Oak can do some pretty amazing things to beer. As brewers we’re always appreciative of the flavours, aroma and complexity that not only oak can bring but also the heavenly liquids that the barrels once held. Whether the finest Chardonnay, a sour mash Bourbon or a sweet, sticky Pedro Ximénez sherry, the character that can come from the memory of these fine drops can be impressive.
Here is what we want to do. The very first bottle of our chalice series is up for auction. It is an interesting brew… It was born on November 19, 2012 as a big, bold dark brew. Fermented initially with a British Ale yeast strain, it then found its way into some fine French Oak 2008 Pinot Noir barrels from Spy Valley in Marlborough where it has slumbered for a little over 6 months. During this time, an American Ale yeast strain and a Saison yeast made their way into the mix to help with the fermentation.
Why chalice? The beers that will come out in this range are a little bit different than the norm. They’re to be appreciated and savoured. To be sipped and to satiate. We love the wonderful goblets and chalices that the Belgian brewers use to showcase their beers, so thought it was the perfect name for this series!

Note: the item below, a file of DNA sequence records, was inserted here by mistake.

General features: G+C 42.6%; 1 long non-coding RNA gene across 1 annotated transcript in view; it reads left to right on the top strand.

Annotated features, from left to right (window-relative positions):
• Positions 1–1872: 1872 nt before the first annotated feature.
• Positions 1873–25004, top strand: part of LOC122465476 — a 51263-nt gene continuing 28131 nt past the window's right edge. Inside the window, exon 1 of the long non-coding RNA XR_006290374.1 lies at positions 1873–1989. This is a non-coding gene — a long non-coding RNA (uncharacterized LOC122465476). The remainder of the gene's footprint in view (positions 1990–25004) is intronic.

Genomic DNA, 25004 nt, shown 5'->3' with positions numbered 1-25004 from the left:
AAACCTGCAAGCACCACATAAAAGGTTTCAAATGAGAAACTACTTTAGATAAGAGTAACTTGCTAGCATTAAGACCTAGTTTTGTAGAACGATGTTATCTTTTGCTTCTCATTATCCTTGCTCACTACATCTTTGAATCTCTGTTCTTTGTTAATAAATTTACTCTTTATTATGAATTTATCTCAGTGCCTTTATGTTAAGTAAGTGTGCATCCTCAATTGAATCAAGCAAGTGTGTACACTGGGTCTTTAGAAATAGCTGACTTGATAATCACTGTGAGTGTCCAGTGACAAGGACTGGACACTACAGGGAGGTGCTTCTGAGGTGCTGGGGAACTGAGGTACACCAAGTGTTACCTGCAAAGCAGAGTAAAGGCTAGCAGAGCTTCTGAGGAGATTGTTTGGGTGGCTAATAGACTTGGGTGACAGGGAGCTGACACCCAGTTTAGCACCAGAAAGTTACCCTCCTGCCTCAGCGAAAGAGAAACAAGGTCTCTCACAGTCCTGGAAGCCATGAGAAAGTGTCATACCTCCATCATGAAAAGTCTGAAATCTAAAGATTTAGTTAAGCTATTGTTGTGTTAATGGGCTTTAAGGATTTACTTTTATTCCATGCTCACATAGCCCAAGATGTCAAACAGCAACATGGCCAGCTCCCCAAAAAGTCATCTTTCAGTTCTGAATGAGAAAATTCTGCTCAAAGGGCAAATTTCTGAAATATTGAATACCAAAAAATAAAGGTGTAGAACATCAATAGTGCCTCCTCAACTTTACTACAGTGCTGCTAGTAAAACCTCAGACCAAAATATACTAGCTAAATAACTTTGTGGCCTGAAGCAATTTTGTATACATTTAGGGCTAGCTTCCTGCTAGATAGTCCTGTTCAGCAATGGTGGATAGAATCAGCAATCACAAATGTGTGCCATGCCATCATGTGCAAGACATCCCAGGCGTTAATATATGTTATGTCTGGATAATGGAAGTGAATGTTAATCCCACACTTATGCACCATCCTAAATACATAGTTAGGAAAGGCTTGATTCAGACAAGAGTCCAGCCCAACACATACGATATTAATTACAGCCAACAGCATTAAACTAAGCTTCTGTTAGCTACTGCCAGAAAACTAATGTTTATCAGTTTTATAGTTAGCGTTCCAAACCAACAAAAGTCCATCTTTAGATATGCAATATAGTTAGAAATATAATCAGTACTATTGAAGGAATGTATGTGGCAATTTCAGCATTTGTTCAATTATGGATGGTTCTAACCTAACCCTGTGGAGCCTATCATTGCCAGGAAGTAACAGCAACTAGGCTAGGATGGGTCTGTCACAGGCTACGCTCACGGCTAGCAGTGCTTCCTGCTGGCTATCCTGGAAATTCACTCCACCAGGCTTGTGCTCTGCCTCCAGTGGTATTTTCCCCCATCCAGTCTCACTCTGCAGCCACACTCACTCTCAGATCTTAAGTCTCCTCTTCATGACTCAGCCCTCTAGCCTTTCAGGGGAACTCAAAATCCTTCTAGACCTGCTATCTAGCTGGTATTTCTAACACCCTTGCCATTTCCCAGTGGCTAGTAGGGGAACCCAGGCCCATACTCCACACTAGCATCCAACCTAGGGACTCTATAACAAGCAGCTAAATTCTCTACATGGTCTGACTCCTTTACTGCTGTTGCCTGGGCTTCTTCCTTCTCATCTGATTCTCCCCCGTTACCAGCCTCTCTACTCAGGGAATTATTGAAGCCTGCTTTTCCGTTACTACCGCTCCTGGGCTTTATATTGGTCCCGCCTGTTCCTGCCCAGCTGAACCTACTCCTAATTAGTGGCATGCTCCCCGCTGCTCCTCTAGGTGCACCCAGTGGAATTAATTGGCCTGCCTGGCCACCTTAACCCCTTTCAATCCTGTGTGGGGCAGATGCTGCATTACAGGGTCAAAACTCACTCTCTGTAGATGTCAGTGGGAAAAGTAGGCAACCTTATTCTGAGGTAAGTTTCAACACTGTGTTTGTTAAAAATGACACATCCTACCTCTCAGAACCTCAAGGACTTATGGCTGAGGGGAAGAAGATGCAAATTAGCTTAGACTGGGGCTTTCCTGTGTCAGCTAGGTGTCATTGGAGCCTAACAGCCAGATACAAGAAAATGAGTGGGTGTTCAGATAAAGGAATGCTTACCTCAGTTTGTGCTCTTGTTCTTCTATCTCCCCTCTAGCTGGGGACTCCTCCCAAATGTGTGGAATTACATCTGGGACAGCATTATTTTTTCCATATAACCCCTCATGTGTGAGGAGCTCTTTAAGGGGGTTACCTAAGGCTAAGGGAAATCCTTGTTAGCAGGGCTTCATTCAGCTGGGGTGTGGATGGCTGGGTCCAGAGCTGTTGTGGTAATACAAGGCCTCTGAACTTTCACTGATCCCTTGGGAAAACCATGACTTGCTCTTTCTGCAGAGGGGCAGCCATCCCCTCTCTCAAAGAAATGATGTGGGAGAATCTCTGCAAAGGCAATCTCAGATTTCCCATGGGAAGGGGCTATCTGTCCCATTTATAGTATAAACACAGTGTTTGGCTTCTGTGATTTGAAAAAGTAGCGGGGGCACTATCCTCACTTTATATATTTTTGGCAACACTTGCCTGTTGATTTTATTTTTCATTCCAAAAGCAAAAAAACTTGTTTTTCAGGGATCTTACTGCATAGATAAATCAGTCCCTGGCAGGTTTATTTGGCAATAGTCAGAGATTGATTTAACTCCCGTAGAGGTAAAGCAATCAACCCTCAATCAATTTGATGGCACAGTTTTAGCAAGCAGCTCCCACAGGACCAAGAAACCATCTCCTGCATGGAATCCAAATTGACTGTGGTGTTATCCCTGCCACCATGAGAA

The goal was to blur the boundaries between wine and beer. To showcase the berry goodness of the Pinot Noir, the subtlety of the aged oak notes and the underlying soul of the malt, hops and yeast varieties used during the beer’s birth. We think we’ve achieved that.
As for styles? If we enter the technical world of brewing, we guess it’s somewhere between a Black Saison, a British Imperial Stout and a Belgian Dark Ale. Like the Belgians however, who are renown for creating brews more on provenance than on a style guideline, we just call it belgian black. It comes in at 11.2% AbV.
The beer in this bottle has finally been refermented with a strain of French Champagne yeast. It’s alive (the yeast in the sediment in the bottom of the bottle is testament to this), it’s been through a lot, with four separate fermentations and most importantly it has wonderful drinkability. We won’t tell you about what it tastes or smells or looks like. We’ll leave that to you.
The proceeds from the sale of this first bottle will go to the Child Cancer Foundation. So get out a few greenbacks and tell us what you’d pay for this…
We’re going to run the auction on the Good George Brewing Facebook page, so jump on and place a bid for a great cause!